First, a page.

OK, so it’s been a little while since my last update. Christmas, combined with progressing a property transaction have taken me away from this blog for longer than I would have liked. Combined with the ongoing Azure security studying as well, it almost feels like I haven’t got much to report at this point.
Anyway, to the topic at hand; penetration testing.
Security Qualifications: Dope or Nope?
How could I go about getting in on this gig? Oddly when looking up people on LinkedIn who are penetration testers, nearly all of them have either a computer science or cyber security degrees. Those who didn’t, seem to have a sparse set of qualifications.
This led me to wonder how they could actually demonstrate their competency in the field? Watching a Youtube video on MalwareTech’s channel titled “Do InfoSec Certifications Matter”. The channel’s main man Marcus Hutchins states that there are other ways to demonstrate your value. For example creating a blog about your work and keeping your coding portfolio in a public GitHub account. GitHub can act as an accessible reference that verifies your work, just as much as any certification.
I guess so far I have achieved the setting up a blog part, but I have yet to post anything that demonstrates my InfoSec knowledge. As for GitHub, all I know at this point is that it’s used for hosting source code and applications, complete with version control and community interaction.
So at this point, where do I go? Another message that came from that video is the fact that certs help when starting out. This is mainly by giving you a means to understand the jargon of specific product lines. For example, you may take the AWS Certified Cloud Practitioner exam just so you can demonstrate that you know Amazon EC2 is just a brand name for virtual machines.
As I have previously mentioned before, the one cert that does seem to matter is Offensive Security’s OSCP. If I am to operate in the UK as a penetration tester, then having additional certs from CREST such as the CPSA and CRT would allow me to work on Government projects. However a fairly recent scandal reported in The Register, stated that one of their affiliate organizations had extensive cheat sheets to aid their staff in passing the exams. What impact this has on CREST’s credibility going forward is yet to be determined.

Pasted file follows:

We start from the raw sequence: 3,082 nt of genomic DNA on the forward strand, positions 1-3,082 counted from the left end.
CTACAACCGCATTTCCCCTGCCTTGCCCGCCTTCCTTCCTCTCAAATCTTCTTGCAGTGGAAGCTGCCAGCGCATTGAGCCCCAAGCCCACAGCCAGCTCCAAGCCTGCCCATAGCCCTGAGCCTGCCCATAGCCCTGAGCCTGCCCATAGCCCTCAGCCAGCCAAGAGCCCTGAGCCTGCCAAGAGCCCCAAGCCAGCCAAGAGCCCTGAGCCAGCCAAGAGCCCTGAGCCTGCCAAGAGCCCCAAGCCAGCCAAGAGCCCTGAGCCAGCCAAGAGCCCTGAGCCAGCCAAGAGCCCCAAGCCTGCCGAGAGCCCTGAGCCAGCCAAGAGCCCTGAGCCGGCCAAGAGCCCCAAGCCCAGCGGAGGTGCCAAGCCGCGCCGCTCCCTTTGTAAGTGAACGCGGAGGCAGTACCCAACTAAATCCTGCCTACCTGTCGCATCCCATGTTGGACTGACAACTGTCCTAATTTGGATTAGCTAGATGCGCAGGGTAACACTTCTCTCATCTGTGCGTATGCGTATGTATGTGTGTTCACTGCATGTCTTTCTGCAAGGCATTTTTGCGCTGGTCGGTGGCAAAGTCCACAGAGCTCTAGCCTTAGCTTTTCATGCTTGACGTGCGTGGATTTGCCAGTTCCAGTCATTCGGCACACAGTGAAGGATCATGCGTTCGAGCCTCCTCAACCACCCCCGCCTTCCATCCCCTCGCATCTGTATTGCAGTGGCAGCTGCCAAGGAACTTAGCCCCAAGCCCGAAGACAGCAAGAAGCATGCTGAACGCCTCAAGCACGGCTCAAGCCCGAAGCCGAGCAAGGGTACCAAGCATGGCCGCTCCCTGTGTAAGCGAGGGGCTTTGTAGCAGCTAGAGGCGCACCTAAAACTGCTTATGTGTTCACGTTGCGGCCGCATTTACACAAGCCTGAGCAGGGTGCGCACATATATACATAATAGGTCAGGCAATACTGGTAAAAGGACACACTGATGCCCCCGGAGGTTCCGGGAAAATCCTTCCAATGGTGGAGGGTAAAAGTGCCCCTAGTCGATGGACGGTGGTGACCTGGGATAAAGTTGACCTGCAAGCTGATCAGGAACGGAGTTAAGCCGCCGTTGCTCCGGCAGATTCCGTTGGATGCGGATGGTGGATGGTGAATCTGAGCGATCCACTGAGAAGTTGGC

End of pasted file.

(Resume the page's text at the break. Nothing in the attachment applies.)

Regarding degrees, I’d have to do it part time and likely through something like the Open University. This would mean committing 16 hours a week over 6-8 years, just to obtain a Bachelor of Science degree. During this time I suspect the InfoSec threat landscape and even technology in general would have evolved quite heavily over this time. Therefore I don’t think it would be wise to pursue this particular qualification now. For masters degrees, the only professionals I’ve seen with them are senior managers and directors. I guess if I wanted to move into that kind of role in the future, it would be something I’d have to consider.
I feel at this point, it will be all too easy to over complicate things. So I will be doing the following:
- Research the OSCP syllabus.
- Map out the core skills and tool knowledge required.
- Find training or project activities to develop the above.
- Assess my progress by signing up to VulnHubs and/or Hack the Box and seeing if I can pop some boxes.
- Review and assess from there.
The above sounds simple enough, but having looked through said syllabus, it’s actually a lot of work. This is not something I am going to get done in say, three months of part time studying. Going forward, further blog updates on this topic will likely be about the different tools and skills I’ve covered upon while learning.